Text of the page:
||Sara Seager 
is a Canadian-American astrophysicist (*1971). She introduced a modified
approach to the Drake equation.
This approach is called the Seager-Equation and sometimes it is called the Drake-Seager-Equation.
In contrast to the Drake equation, their approach
does not work with the star formation rate, but
with a fixed set of stars, namly systems from
the spectralclass M.
approach is limited to the so-called M-stars, also called
red dwarfs, and the future James Webb Space Telescope
(JWST),  and the planned TESS space probe (Transiting
Exoplanet Survey Satellite). 
The James Webb Space Telescope is virtually the successor to the Hubble Telescope and is scheduled to be launched in 2021. The TESS satellite is gone on the journey on 18 April 2018 and is looking for exoplanets using the transit method.
(Sarah Seager uses other indices than defined in
The Seager-equation is:
||N = N* · fQ
The following values for the probability factors are
taken from a document that Sara Seager has placed on the
N* stands for the number of M-stars (Red
Dwarfs), which can be examined with the coming telescope
JWST.(30,000 - 50,000)
for the proportion of quiet M-stars. The amount of stars,
which repeatedly throw large amounts of gamma rays into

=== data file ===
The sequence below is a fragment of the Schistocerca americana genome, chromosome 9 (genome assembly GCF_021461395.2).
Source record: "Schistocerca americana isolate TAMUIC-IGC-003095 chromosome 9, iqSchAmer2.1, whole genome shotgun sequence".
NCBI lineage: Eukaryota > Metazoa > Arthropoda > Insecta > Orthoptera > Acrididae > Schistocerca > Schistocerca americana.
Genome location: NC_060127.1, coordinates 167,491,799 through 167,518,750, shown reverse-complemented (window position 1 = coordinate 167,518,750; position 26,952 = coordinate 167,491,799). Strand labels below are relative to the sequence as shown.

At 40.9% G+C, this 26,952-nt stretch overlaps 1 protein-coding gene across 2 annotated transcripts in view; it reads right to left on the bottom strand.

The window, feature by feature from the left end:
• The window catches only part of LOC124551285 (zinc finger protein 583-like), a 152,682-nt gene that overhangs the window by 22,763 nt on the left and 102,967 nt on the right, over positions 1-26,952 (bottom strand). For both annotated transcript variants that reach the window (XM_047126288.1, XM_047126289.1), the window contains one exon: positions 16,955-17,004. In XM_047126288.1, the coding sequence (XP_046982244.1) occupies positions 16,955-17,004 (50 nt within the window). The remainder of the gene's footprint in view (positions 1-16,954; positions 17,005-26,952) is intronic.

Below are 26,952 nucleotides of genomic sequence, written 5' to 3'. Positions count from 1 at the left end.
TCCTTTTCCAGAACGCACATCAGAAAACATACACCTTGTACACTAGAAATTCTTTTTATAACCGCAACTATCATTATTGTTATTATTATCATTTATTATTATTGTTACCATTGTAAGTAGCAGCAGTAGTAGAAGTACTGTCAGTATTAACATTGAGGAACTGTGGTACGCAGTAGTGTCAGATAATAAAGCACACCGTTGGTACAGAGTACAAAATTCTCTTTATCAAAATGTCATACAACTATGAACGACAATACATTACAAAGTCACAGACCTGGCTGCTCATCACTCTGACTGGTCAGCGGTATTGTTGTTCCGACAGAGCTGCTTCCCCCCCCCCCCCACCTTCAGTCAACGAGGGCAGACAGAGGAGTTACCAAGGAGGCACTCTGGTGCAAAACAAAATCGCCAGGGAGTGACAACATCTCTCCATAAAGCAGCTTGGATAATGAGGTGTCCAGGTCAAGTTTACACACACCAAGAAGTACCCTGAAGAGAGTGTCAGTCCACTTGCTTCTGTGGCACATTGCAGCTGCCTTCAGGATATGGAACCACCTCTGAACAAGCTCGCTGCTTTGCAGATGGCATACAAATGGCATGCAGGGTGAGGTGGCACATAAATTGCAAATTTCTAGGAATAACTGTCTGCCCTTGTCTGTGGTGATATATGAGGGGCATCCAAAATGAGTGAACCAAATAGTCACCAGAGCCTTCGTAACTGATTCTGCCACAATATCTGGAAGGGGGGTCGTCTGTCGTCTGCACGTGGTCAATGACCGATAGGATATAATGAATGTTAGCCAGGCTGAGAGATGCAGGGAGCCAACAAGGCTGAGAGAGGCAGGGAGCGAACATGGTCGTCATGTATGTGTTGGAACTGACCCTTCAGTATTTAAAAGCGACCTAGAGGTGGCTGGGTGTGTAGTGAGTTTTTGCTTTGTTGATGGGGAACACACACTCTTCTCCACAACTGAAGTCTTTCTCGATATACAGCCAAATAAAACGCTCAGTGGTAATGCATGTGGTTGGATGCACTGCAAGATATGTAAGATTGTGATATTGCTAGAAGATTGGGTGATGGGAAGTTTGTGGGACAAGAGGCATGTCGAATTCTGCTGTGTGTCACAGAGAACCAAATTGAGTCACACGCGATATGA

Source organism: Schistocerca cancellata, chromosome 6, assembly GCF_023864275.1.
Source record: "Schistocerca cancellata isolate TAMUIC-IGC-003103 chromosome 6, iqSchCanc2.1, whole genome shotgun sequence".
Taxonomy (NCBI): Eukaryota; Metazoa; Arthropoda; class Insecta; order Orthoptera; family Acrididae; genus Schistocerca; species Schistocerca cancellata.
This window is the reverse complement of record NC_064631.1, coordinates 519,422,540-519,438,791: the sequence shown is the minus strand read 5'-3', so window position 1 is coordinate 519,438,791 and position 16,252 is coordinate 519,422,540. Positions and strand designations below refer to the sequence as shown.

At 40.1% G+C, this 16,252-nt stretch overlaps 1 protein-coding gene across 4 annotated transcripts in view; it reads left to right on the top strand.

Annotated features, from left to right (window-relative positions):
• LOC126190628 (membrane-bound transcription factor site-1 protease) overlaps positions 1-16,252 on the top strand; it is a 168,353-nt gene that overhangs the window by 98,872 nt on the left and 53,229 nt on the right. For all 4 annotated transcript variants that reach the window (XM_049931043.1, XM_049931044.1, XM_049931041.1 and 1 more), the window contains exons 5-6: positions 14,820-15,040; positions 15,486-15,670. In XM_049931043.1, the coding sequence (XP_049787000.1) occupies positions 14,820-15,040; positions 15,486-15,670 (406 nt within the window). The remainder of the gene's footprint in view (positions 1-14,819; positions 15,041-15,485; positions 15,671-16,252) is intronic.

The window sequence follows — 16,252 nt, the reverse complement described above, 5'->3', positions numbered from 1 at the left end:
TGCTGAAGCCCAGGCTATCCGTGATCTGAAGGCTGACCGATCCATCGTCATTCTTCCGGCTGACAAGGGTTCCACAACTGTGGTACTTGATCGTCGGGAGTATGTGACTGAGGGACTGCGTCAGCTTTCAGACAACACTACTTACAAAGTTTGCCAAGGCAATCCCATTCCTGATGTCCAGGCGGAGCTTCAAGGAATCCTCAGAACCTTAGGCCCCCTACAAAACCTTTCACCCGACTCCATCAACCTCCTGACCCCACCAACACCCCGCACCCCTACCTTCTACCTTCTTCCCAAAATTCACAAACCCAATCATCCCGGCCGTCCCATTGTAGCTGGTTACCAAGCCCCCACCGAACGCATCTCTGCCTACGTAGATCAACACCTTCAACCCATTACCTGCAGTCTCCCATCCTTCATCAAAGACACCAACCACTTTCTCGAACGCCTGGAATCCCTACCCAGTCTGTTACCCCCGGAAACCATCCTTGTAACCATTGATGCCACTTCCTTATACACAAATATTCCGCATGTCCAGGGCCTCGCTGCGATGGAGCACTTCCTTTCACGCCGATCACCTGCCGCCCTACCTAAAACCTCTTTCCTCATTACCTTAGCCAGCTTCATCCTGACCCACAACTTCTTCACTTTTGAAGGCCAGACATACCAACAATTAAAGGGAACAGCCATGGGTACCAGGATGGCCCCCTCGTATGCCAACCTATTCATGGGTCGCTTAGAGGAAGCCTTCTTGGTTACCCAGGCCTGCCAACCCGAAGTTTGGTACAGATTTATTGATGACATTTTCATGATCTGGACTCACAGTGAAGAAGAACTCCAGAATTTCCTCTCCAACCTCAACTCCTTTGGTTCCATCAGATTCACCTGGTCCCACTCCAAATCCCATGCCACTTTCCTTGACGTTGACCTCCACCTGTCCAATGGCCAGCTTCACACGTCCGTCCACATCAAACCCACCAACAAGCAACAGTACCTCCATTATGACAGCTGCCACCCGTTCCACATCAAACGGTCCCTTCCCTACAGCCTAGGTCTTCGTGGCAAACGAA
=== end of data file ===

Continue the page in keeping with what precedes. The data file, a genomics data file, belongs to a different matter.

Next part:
space is 20 %.
fHZ is the
proportion of those systems that have a planet in the
habitable zone. (cirka 15 %)
quantifies the number of planets that are visible for the
JWST visibly past their star (1% of the potentially
observable planets pass before their star, 10% of which
are close enough to the earth for observation) (0.01 x
represents the share of planets with life. The factor is
set to one here because one assumes that life could be
created on every habitable planet.
fS s a
measurable biosignature, in the atmosphere. (50 %)
Substituting the values in the equation 10.1.1 yields
N = (30,000 bis 50,000) · 0.8 · 0.15 · 0.001 · 1 ·
N = 1.8 3 technological civilizations
According to Sara Seager, N = 2. This
result shows that intelligent life is also possible in
the case of red dwarfs, as the central star.